The Lost Pianos of Siberia
When the Irish tenor John McCormack toured Australian concert halls in the 1930s he was astonished at the depth of appreciation he met within antipodean audiences. McCormack was at that time among the most renowned tenors on earth, and his surprise was all bound up in ideas about provinciality and the remoteness of the southern land in which he’d come to sing. He quickly came to understand, however, that that very remoteness can be a catalyst for the kind of understanding and appreciation he met.
Like Australia, Siberia is known for being a remarkably biodiverse and ancient landscape that has been repurposed in recent centuries as a site for human incarceration.
The legend of the lost pianos in the far reaches of Siberia has been a long time in the making.Credit:TASS
We know the Australian story but in Siberia’s case this penal process began during the exile system of the Tsars during the 18th and 19th centuries. It continued then through the 1917 Bolshevik revolution and the Stalin era of the gulags, and to such an infamous degree that the very word ‘‘Siberia’’ became synonymous with exile, with being cast out to the end of things, to the end of light and warmth, comfort and freedom, not to mention aesthetic beauty and wisdom.
The exact dimensions of the Siberian cultural landscape are notoriously tricky to define but essentially the region stretches many thousand of kilometres from the defining barrier of the Ural mountains east of Moscow, all the way to the shores of the Pacific, where the time zone is a whole nine hours ahead of the capital.
Just as McCormack found in Australia, the remoteness combined with the extremities of climate and a brutal human history has created a thirst for and an understanding of music that defies all superficial descriptions of the region as a punitive wasteland. Through repeated waves of exile right through to the hungry, chaotic and improvisatory years of Perestroika and beyond, it has been music, and specifically piano music, more so than literature, painting or theatre, that has brought spiritual solace to the long-suffering Siberian population.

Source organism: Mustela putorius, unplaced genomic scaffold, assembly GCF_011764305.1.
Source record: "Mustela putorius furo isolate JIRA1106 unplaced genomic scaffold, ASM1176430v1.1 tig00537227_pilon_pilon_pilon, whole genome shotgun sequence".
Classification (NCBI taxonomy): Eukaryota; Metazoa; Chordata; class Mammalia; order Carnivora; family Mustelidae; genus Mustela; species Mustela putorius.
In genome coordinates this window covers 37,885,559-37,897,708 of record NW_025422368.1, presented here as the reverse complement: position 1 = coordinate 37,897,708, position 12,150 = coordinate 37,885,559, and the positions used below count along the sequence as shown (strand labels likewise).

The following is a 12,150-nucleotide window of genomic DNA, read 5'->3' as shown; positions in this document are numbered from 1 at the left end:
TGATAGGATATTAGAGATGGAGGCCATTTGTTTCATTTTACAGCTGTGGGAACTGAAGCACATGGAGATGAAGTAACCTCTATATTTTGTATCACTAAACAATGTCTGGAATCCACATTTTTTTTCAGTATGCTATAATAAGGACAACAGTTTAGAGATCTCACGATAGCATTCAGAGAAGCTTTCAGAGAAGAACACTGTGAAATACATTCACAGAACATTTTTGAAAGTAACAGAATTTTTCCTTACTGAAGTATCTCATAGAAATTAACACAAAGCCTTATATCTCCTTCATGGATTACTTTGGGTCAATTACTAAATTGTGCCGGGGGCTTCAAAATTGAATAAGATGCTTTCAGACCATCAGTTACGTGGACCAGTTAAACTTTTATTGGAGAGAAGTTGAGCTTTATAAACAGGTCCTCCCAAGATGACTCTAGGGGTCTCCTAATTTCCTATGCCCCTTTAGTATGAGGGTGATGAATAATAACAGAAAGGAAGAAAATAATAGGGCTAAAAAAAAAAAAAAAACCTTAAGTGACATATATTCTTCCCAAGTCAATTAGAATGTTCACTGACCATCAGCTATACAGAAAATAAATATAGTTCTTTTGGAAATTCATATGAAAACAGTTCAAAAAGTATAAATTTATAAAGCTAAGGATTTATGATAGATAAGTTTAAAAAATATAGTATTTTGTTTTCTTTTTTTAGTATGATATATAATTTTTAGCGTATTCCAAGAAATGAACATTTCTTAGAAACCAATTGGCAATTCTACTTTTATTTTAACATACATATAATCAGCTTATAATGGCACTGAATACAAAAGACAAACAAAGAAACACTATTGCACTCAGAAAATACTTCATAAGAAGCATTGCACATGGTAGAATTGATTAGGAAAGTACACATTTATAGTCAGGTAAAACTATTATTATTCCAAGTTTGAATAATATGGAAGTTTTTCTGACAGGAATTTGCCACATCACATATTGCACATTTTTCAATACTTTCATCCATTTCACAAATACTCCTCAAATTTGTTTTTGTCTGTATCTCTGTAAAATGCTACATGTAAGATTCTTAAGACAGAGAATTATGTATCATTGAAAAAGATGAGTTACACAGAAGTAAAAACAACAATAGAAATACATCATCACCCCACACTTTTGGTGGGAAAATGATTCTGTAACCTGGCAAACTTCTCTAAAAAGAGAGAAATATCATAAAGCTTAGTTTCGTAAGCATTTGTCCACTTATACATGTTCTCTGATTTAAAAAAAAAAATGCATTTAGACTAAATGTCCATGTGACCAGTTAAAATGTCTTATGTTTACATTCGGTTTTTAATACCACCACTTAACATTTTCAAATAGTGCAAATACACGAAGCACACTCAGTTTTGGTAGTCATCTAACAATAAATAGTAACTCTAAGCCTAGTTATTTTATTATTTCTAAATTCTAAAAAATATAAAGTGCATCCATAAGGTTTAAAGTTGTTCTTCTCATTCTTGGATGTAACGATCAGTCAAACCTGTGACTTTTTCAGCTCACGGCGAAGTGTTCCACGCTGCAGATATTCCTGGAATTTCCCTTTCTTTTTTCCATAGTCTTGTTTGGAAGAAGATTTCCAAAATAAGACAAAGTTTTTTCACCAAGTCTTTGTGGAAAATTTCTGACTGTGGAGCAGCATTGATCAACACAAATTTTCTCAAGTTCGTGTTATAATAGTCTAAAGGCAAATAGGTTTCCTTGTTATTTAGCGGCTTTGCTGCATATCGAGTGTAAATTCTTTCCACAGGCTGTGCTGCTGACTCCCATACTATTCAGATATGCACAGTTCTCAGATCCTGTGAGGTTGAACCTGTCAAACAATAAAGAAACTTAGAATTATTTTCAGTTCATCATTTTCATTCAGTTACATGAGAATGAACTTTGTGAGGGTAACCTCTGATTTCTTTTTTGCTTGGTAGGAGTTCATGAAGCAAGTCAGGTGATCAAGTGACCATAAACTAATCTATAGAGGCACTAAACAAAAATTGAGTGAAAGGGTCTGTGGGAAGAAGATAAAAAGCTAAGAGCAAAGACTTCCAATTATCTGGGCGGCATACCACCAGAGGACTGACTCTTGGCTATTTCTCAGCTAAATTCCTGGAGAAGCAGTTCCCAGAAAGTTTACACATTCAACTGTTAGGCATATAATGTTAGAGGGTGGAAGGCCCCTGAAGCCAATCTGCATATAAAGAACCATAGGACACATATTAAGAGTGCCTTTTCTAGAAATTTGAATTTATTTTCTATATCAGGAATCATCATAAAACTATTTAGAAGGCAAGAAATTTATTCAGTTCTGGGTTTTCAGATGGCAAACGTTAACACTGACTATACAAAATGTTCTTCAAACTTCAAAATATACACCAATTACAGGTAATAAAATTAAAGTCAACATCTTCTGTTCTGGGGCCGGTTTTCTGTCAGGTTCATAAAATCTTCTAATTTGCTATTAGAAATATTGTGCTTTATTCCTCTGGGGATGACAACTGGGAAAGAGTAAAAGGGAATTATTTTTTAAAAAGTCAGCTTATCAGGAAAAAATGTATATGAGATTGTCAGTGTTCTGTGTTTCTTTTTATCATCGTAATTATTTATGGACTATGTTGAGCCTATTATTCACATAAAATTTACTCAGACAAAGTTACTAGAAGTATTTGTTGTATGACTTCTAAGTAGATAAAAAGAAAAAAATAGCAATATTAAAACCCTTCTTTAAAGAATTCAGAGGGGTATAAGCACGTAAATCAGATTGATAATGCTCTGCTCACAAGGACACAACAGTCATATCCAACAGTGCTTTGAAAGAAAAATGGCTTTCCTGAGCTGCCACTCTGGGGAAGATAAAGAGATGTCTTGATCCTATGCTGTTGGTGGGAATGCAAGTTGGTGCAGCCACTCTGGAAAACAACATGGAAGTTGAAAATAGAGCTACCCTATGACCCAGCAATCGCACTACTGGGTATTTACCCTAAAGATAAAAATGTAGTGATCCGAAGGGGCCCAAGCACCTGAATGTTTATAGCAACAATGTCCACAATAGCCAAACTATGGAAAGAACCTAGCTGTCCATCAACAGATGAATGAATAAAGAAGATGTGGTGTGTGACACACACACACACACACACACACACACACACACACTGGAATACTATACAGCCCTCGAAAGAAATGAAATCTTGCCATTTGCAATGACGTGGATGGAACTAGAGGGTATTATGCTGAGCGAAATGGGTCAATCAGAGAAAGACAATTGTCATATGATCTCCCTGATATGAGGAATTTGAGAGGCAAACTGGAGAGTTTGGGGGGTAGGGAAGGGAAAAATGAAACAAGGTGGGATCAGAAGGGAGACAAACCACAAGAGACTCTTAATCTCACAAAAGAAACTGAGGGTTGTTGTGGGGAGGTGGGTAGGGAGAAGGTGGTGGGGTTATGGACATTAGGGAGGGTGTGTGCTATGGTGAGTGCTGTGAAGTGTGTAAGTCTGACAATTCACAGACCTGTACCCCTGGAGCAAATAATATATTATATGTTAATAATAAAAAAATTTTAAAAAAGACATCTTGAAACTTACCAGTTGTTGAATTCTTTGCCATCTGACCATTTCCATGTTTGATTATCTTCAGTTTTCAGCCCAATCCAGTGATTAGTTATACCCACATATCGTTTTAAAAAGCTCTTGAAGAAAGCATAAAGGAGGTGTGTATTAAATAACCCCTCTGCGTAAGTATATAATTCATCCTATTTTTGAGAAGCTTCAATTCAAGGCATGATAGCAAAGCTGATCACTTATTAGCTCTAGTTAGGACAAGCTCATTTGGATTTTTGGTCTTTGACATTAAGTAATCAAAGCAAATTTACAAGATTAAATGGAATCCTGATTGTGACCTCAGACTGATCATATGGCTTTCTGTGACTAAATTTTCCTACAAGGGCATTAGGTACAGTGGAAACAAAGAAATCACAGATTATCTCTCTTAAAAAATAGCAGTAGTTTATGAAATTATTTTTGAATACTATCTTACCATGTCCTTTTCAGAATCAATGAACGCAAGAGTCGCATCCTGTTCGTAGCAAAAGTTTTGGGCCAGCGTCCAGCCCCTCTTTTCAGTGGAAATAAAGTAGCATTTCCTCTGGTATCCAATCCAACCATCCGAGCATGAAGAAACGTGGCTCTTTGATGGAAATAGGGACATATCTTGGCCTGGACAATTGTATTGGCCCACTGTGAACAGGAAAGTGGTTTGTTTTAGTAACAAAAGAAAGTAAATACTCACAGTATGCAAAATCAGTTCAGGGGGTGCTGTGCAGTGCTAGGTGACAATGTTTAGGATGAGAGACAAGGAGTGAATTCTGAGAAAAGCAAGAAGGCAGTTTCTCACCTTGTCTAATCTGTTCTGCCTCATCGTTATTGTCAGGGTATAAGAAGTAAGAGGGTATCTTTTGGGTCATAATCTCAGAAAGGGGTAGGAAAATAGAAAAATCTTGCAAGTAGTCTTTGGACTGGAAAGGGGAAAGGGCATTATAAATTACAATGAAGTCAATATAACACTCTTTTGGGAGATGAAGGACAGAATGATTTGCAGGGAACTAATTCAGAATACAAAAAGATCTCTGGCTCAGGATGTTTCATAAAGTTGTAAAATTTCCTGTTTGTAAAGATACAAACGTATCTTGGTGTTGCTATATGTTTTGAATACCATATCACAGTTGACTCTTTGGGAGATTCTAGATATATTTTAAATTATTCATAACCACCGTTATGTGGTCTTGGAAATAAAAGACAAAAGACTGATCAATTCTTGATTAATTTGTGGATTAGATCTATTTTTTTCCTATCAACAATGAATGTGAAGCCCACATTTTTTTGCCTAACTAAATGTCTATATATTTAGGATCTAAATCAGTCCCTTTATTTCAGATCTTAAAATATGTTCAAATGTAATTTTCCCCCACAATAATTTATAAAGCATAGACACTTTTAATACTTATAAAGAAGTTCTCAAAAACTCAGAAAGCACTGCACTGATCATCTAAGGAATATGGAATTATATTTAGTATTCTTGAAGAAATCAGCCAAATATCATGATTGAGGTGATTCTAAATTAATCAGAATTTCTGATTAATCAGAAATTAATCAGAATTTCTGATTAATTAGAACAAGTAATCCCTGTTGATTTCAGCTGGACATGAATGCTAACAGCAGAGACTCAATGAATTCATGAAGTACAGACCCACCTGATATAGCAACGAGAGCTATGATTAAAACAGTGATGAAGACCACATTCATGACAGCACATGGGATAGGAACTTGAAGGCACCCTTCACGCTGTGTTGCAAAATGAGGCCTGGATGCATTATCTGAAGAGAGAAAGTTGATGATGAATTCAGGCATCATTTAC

Pianist Odgerel Sampilnorov, who inspired Sophy Roberts’ book, in the harsh landscape of Siberia. Credit:Facebook
British travel writer Sophy Roberts tells the story of the piano’s role in Siberia by setting out on a search to find a suitably sonorous and storied instrument for a remarkable Mongolian musician, Odgerel Sampilnorov, who Roberts heard playing exquisitely in a native Mongolian hut, or ger, but on a rather insufficient Yamaha.
Already fascinated by Siberia, and charmed by the juxtaposition of piano and wilderness, Roberts decided to dovetail these interests by setting out on a quest to find one of the mythical ‘‘lost pianos of Siberia’’ for Sampilnorov to play.
Like most stories in Siberia, the legend of these lost pianos has been a long time in the making. Early on it involved the Decembrists, who, when exiled by Tsar Nicholas after a shortlived uprising in the 1820s, set about establishing oases of music, gardening and literary culture in the seemingly endless stretch of taiga and permafrost east of the Urals.